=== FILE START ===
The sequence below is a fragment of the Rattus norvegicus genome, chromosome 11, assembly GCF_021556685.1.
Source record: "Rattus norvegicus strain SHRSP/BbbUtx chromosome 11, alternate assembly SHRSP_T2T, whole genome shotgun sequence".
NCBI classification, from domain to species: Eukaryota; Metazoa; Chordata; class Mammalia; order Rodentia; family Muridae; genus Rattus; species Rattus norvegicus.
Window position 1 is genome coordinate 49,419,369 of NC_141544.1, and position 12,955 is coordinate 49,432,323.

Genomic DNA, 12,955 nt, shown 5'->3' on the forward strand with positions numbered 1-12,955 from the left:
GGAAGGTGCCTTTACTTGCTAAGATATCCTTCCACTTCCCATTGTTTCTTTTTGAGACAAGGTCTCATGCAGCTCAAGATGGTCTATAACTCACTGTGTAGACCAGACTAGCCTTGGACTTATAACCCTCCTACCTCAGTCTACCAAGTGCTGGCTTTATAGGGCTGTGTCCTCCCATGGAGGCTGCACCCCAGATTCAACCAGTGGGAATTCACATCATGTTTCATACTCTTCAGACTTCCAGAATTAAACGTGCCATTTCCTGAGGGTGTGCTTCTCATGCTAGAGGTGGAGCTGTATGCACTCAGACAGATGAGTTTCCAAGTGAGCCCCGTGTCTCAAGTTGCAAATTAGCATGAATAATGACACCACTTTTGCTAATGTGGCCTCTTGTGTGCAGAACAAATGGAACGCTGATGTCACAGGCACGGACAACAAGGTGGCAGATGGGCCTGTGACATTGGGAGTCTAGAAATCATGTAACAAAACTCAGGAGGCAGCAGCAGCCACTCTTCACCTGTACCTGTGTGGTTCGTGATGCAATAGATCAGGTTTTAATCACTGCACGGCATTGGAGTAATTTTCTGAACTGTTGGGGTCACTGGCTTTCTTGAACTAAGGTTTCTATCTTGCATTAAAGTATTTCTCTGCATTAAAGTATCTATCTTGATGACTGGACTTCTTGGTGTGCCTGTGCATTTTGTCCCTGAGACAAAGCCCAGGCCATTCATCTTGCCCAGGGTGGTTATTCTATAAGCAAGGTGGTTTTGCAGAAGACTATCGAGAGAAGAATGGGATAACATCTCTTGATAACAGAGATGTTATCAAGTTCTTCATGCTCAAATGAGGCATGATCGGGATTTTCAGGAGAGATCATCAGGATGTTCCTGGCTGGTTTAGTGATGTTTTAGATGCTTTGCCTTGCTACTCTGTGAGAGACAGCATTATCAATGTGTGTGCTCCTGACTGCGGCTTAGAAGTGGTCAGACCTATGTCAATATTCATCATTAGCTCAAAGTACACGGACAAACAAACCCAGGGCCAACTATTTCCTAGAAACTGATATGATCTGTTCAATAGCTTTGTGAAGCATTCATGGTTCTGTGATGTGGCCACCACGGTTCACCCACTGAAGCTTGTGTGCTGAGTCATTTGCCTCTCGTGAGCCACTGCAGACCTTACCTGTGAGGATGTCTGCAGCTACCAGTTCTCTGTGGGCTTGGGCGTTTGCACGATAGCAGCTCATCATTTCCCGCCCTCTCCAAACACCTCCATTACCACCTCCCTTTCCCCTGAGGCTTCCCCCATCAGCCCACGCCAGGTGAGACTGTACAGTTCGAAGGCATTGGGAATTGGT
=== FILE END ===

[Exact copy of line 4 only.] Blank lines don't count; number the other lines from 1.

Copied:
Window position 1 is genome coordinate 49,419,369 of NC_141544.1, and position 12,955 is coordinate 49,432,323.